Craftsmanship

GoConvey and Deaf Grandma


If you have used Ruby on Rails, you may be familiar with Rspec, a gem that allows us to test your Ruby code in a very intuitive way. In Go, we have GoConvey: a library that allows us to write self-documenting tests for our Go code in an easy way.

Setting up GoConvey.

To get GoConvey, we open our terminal and type the following.

go get github.com/smartystreets/goconvey

Running tests with go test or goconvey

In the Go world, running our tests is as simple as typing go test . inside the folder of our Go code. With GoConvey we can still do this, or we can run the goconvey command to start using the web UI in our browser at localhost:8080. We can even turn desktop notifications on, so every time we save our Go files, GoConvey will build and run all the tests for us, notifying us if they passed, failed or if the build failed.
GoConvery web UI

Let's begin.

We are going to solve Chris Pine's “Deaf Grandma” exercise. For this, we are going to write the test first, and then the code to make pass our tests.

Deaf Grandma description.

Whatever you say to grandma (whatever you type in), she should respond with: "Huh?! Speak up, sonny!", unless you shout it (type in all capitals). If you shout, she can hear you (or at least she thinks so) and yells back: "No, not since 1938!"

To make your program really believable, have grandma shout a different year each time; maybe any year at random between 1930 and 1950.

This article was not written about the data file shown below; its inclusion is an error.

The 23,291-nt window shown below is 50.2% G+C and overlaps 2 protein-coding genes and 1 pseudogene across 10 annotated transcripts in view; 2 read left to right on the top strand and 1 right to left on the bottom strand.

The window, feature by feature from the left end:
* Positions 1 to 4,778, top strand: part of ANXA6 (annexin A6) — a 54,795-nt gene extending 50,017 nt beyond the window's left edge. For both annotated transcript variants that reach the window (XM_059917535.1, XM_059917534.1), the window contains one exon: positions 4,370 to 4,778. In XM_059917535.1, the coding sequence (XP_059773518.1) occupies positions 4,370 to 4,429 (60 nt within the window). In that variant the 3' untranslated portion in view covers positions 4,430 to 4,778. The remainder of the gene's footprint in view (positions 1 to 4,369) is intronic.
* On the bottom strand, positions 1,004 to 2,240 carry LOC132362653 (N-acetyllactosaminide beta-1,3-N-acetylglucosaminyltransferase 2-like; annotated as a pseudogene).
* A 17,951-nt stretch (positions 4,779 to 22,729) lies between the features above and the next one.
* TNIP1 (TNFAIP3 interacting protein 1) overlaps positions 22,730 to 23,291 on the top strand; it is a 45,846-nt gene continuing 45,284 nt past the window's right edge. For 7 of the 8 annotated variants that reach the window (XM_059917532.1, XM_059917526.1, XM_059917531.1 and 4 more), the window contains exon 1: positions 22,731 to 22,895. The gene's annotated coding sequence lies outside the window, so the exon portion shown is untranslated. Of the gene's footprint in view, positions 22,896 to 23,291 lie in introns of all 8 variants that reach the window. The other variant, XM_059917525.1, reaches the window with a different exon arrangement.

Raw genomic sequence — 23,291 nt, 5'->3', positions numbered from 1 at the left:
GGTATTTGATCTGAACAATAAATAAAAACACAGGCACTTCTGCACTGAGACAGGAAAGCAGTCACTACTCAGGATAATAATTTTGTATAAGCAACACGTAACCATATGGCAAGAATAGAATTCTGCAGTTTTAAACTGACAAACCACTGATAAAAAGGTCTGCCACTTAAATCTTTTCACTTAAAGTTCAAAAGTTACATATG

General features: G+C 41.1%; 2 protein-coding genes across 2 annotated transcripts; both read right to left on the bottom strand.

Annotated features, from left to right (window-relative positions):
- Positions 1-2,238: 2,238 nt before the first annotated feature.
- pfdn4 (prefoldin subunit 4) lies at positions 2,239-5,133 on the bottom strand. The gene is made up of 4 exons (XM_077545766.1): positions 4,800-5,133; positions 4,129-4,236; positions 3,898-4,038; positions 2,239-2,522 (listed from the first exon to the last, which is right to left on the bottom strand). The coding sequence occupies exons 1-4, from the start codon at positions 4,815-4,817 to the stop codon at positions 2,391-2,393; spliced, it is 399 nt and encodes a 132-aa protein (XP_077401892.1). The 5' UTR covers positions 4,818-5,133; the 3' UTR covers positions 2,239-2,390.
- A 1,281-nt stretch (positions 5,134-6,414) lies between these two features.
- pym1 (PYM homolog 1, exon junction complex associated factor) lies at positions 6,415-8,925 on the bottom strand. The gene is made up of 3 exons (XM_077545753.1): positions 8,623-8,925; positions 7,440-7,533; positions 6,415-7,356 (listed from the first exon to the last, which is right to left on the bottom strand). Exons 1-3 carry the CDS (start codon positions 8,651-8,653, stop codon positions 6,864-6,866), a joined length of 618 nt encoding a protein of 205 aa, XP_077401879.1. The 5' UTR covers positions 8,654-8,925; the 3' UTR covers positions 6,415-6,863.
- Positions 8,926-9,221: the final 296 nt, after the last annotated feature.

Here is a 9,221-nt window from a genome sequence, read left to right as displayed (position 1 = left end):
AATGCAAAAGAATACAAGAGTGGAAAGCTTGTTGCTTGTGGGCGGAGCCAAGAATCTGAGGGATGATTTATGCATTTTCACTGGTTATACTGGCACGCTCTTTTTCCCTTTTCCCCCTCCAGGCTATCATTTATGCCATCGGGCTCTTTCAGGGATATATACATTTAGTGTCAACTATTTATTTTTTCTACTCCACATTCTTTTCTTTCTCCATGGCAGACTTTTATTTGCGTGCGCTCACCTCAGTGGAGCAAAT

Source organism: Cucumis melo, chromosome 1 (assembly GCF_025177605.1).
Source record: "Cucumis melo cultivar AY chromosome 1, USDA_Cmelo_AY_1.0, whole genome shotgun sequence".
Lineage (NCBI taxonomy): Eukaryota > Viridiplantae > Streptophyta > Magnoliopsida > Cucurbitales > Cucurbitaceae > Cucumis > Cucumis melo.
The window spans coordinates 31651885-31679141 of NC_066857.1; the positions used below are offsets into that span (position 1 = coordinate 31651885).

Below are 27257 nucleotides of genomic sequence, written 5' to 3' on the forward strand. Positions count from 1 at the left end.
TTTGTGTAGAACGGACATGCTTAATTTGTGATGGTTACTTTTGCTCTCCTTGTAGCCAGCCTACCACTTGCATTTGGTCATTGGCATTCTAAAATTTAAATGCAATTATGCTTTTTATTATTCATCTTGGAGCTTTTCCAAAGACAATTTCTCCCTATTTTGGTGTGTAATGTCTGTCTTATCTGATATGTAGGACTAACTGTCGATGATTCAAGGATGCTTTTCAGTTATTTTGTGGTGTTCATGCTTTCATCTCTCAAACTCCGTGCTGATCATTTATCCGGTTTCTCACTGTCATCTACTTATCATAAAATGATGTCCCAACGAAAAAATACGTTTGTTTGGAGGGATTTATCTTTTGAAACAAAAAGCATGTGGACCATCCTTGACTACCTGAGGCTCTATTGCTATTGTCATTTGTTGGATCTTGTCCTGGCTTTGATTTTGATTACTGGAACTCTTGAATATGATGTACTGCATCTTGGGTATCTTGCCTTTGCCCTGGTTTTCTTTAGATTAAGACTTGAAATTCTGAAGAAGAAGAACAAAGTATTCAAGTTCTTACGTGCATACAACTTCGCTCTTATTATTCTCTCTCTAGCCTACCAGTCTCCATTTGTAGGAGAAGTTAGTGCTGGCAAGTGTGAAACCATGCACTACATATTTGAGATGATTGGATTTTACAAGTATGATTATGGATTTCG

Start writing our code.

First, let's create our test file deaf_grandma_test.go. Notice the _test notation at the end of any test file. Now we are ready to write our first test.

package DeafGrandma

import (
    . "github.com/smartystreets/goconvey/convey"
    "testing"
)

func TestDeafGrandma(t *testing.T) {
    Convey("When I speak to my grandma", t, func() {
        speak := "hello grandma!"

        Convey("She answers with 'Huh?! Speak up, sonny!'", func() {
            So(speakWithGrandma(speak), ShouldEqual, "Huh?! Speak up, sonny!")
        })
    })
}

Let me explain the code above. First of all, we need to import the convey and testing packages, in order to write our tests.

import (
    . "github.com/smartystreets/goconvey/convey"
    "testing"
)

Secondly, we need to define a test function. Every test function has to start with the Test word and we need a *testing.T parameter.

func TestDeafGrandma(t *testing.T) {
    ...
}

Inside our test function, we start describing our different scenarios. The first scenario is when we talk to our grandma. We use the Convey function to start writing our scenario, this is similar to describe or context in Rspec.